We provide novel data highlighting the capacity of DiNP to induce apoptotic processes, unbalancing the follicular atresia and consequently, impairing the reproductive performance of Danio rerio females in a non-monotonic way. However, the present research leaves several significant questions that might be further examined. Foremost is the significance of the data obtained in zebrafish with DiNP to other aquatic species and other phthalate congeners exposure at it can occur due to the ubiquity of phthalates in aquatic ecosystems. From a pathophysiological standpoint, the implication of DiNP on the dynamic of folliculogenesis/oogenesis and the underlining mechanism on atresia remain to be fully understood and should be included in follow-up studies. Our data outlined discrete gene expression changes at low DiNP concentrations, thus, further analysis are required targeting those specific genes that may be importantly implicated in the phenotypes here reported.

In conclusion, our results provide a set of novel data on the dose-dependent effects of DiNP to the zebrafish ovary, suggesting that apoptotic biomarkers may be used as a relevant tool to evaluate the impacts of EDCs on the folliculogenesis of aquatic species.

Data Availability Statement

The raw data supporting the conclusions of this article will be made available by the authors, without undue reservation.

Ethics Statement

The animal study was reviewed and approved by Canadian Council on Animal Care (2005) as well as in compliance with the University of Calgary protocol.

Author Contributions

Conceptualization: OC, HRH, FLN, and RM. Data curation: FG and IFP. Formal analysis: FG, IFP, and BR. Funding acquisition: OC. Investigation: FG and IFP. Methodology: FG, IFP, and BR. Project administration, resources, supervision, and validation: OC. Visualization: OC. Roles/writing—original draft: FG, OC, and HRH. Writing—review and editing: FG, IFP, OC, FLN, HRH, RM, BR. All authors contributed to the article and approved the submitted version.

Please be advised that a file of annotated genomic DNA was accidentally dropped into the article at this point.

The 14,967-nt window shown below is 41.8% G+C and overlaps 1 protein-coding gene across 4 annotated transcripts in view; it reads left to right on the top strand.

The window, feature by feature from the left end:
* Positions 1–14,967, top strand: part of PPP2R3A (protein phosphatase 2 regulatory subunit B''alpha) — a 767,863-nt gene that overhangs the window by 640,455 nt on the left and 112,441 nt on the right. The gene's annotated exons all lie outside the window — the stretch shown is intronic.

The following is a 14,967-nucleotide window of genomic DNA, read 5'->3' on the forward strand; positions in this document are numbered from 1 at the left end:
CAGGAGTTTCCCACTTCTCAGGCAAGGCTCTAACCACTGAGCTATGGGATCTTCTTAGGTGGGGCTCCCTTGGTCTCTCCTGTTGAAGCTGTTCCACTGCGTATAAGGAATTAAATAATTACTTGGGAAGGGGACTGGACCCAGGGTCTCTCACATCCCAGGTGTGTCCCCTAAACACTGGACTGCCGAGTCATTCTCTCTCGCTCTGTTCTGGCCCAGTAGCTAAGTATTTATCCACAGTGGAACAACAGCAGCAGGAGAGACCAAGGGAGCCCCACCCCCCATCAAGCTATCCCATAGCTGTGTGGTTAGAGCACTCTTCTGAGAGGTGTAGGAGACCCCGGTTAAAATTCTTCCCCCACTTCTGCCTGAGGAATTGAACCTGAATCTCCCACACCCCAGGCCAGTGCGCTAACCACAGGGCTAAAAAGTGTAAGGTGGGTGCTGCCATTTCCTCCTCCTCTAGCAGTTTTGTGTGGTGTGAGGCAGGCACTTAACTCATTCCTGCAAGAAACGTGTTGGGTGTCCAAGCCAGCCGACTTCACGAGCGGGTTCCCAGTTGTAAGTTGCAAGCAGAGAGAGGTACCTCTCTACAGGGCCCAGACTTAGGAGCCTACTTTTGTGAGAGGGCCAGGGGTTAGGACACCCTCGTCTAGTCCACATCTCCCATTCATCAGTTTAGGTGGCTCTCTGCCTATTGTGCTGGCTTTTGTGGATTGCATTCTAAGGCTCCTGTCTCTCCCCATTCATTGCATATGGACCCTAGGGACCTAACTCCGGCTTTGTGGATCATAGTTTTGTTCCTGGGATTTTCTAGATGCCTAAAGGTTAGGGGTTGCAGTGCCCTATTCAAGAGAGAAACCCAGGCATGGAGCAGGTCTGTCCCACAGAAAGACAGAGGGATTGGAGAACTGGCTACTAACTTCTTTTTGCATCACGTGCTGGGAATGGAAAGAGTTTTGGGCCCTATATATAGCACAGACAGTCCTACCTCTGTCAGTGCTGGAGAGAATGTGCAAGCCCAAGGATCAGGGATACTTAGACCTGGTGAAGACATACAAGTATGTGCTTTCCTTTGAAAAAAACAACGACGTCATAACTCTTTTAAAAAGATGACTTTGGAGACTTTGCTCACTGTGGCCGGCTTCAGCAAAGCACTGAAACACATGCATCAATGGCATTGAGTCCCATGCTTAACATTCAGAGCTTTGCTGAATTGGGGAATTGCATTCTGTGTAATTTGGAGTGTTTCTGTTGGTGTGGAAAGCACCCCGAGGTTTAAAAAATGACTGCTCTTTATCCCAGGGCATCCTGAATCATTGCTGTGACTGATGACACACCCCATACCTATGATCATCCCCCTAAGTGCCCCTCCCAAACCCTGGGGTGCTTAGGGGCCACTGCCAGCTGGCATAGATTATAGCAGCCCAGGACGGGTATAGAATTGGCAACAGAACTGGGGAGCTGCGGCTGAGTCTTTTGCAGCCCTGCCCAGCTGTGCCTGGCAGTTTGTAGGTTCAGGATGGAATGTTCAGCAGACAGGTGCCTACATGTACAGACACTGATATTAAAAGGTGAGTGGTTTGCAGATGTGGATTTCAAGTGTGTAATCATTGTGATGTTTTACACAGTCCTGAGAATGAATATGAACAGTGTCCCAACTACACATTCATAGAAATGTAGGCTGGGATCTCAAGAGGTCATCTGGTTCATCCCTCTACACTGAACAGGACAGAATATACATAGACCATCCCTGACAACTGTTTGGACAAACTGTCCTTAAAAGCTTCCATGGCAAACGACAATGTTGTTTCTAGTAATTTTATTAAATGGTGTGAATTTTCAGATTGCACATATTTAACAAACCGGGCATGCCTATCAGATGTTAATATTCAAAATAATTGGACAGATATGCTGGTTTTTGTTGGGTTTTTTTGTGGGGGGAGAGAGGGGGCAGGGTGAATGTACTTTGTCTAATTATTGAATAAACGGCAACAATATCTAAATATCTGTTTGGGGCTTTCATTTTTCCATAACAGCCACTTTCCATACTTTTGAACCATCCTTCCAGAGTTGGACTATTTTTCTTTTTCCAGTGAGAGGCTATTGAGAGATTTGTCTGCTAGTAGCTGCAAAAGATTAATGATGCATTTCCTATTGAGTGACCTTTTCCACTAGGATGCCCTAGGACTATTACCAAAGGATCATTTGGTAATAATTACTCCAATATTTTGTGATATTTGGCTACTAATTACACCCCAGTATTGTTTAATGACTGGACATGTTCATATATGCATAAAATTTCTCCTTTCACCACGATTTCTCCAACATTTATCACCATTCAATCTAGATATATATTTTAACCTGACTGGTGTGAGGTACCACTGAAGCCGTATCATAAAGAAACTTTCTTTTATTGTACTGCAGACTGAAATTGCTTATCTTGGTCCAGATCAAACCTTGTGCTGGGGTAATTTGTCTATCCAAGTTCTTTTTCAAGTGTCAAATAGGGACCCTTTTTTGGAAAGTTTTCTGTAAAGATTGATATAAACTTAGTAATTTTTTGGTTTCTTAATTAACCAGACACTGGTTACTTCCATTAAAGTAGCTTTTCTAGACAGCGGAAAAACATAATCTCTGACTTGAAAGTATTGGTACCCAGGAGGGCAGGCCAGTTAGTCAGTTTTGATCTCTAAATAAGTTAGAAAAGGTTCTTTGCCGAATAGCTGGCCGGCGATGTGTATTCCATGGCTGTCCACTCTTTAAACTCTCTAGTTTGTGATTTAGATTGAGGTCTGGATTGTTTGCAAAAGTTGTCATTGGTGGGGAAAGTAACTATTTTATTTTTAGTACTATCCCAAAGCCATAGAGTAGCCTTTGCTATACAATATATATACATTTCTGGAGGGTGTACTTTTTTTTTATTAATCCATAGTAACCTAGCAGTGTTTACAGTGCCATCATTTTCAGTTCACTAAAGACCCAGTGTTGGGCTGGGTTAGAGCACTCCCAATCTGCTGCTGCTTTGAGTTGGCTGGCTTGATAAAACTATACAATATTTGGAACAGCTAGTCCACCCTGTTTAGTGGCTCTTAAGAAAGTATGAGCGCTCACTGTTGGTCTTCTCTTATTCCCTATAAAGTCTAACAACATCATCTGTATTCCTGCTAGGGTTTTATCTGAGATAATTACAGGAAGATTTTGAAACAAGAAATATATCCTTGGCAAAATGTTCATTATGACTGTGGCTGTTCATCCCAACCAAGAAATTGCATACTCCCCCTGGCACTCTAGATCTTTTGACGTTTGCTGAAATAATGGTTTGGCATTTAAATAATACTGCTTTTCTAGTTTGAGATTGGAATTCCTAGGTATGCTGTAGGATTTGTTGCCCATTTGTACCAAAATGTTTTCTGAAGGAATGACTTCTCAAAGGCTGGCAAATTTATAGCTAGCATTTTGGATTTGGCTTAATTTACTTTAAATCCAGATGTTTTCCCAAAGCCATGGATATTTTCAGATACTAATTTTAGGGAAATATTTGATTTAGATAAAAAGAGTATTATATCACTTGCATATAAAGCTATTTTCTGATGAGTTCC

This work was supported by Progetti di Rilevante Interesse Nazionale (PRIN) 2010–2011 (prot 2010W87LBJ) to OC, and by Fundação de Amparo à Pesquisa do Estado de São Paulo (FAPESP; Processes: 2018/10495-0; 2017/07139-5, 2017/11530-1 and 2014/16320-7) to FG and RM.

Conflict of Interest

The authors declare that the research was conducted in the absence of any commercial or financial relationships that could be construed as a potential conflict of interest.


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Keywords: Danio rerio, endocrine disruption, phthalate, aquatic toxicology, Reproductive biomarkers, oxidative stress, follicular atresia

Citation: Godoi FGA, Forner-Piquer I, Randazzo B, Habibi HR, Lo Nostro FL, Moreira RG and Carnevali O (2021) Effects of Di-Isononyl Phthalate (DiNP) on Follicular Atresia in Zebrafish Ovary. Front. Endocrinol. 12:677853. doi: 10.3389/fendo.2021.677853

Received: 08 March 2021; Accepted: 11 May 2021;
Published: 14 June 2021.

Edited by:

Jianjun Sun, University of Connecticut, United States

Reviewed by:

Hai Xu, Jiangsu University, China
Jianzhen Li, Northwest Normal University, China

Copyright © 2021 Godoi, Forner-Piquer, Randazzo, Habibi, Lo Nostro, Moreira and Carnevali. This is an open-access article distributed under the terms of the Creative Commons Attribution License (CC BY). The use, distribution or reproduction in other forums is permitted, provided the original author(s) and the copyright owner(s) are credited and that the original publication in this journal is cited, in accordance with accepted academic practice. No use, distribution or reproduction is permitted which does not comply with these terms.

*Correspondence: Oliana Carnevali,